WASHINGTON -- When an Egyptian military delegation abruptly halted its official visit to the United States earlier this month, amid a furious uproar over its government's investigation of several American non-governmental organization workers, they had to skip out on high level meetings with several senators.
But it turns out that at least one meeting on Capitol Hill made the cut: a closed-door session with Rep. Gary Ackerman (D-N.Y.).
Ackerman mentioned his meeting with the generals during a Wednesday hearing of the House Foreign Affairs Committee, saying that the military officials seemed to be taken aback by the developments in the NGO cases.
"They were caught very much by surprise that the formal charges were brought," Ackerman said, describing a meeting he says took place immediately before the generals returned to their hotel to pack and fly home.
Surprise has been the predominant reaction to the ongoing NGO controversy. The aid workers, from pro-democracy groups like the International Republican Institute (IRI) and Freedom House, have been under suspicion and in some cases blocked from departing the country since December, after security officials raided their offices in Cairo. They have been accused of fomenting unrest in the country, charges the NGOs all deny, and recently the Egyptian judiciary announced plans to formally prosecute them.
With each escalation, the reaction from the American political establishment has grown more intense. Some have condemned the military's treatment of civil society as harsher than Hosni Mubarak's regime, while others, most recently Sen. Rand Paul (R-Ky.), have called for the U.S. to suspend its more than $1 billion in annual aid to Egypt until the situation is resolved. Sen. John McCain (R-Ariz.), who is on the board of IRI and has taken on the toughest lines regarding the military government, is scheduled to travel to Egypt this weekend to meet with the military officials there as part of a softer diplomatic tack, according to Foreign Policy.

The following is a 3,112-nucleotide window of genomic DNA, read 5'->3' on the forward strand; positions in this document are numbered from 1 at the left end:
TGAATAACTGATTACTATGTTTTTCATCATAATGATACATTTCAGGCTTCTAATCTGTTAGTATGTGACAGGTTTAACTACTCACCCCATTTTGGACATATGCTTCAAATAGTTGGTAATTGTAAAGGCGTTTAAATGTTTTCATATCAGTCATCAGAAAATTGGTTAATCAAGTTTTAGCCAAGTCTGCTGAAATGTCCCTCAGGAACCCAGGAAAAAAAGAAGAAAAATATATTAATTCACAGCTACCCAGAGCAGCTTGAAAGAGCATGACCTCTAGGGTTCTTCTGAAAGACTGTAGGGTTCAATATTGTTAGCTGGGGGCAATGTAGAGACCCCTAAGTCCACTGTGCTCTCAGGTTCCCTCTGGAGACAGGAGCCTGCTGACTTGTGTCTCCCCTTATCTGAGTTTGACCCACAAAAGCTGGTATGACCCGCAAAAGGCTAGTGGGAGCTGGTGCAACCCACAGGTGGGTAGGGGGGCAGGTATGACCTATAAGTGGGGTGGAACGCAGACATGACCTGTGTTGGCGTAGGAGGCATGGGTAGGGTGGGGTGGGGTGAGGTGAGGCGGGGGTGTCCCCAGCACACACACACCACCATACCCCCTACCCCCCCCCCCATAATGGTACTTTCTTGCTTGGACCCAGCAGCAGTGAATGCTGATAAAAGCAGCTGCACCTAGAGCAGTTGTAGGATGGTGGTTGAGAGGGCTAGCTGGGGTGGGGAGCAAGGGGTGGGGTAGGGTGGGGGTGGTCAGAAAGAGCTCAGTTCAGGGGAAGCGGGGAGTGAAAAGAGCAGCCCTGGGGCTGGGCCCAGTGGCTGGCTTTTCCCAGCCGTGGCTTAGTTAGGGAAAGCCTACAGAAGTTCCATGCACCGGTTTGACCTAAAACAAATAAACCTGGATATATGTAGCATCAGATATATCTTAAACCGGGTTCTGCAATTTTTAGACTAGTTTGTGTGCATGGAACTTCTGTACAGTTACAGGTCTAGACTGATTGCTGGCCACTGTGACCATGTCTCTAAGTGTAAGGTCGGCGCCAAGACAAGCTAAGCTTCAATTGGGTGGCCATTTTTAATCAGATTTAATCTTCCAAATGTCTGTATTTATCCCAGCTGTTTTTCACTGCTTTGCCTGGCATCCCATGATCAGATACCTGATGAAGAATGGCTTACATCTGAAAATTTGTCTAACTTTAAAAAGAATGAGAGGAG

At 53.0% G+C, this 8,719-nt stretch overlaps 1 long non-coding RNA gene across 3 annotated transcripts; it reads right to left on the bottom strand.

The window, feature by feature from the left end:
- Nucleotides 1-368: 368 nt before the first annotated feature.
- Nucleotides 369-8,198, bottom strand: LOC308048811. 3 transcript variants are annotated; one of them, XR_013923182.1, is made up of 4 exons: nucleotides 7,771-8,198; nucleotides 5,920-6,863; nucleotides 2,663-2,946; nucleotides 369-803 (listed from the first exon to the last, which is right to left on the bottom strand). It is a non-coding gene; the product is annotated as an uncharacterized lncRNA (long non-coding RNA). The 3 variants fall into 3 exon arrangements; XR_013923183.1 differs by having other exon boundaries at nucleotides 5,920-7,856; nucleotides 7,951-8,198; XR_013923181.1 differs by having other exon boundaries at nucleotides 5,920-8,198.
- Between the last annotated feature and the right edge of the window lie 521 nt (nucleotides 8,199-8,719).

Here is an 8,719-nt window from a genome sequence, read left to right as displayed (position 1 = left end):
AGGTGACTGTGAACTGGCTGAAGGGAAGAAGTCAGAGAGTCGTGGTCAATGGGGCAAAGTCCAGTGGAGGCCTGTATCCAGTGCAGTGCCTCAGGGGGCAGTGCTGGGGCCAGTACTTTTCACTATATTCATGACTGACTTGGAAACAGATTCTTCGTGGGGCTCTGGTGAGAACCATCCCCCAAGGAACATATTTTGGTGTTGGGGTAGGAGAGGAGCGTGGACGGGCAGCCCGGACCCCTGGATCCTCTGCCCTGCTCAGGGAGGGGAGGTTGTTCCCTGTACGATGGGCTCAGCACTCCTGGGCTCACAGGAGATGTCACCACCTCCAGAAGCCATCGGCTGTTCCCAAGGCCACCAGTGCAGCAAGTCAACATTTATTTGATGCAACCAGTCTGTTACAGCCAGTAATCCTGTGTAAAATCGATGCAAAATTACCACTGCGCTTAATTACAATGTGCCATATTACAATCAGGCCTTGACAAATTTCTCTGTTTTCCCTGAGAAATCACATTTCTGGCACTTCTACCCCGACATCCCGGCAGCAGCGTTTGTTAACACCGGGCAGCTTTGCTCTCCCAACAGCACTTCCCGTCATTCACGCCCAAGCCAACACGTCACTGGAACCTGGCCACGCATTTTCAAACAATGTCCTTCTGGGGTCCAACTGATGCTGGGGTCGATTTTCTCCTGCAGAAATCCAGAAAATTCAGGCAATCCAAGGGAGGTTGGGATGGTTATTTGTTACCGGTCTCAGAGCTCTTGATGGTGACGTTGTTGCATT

Through it all, the true intentions of Egypt's ruling military regime, known as the Supreme Council of the Armed Forces, or SCAF, remains the enduring mystery of the crisis. Many reports have suggested that an official from the Minister of International Cooperation, Fayza Abul-Naga, a civilian holdover from Mubarak's regime, was in fact the main protagonist behind the charges against the international aid workers.
For his part, Ackerman, who on Wednesday denounced the NGO prosecutions as "a bunch of political, over-hyped hokum," urges restraint for those who might wish to intensify condemnations of the Egyptian military, he told The Huffington Post. He points to meetings like the one he held as evidence of both SCAF's isolation from the judicial process, and the importance of not undermining what has proven to be a strategically valuable relationship for several decades.
"We shouldn't be shooting ourselves in the head to solve this problem," Ackerman told HuffPost on Thursday.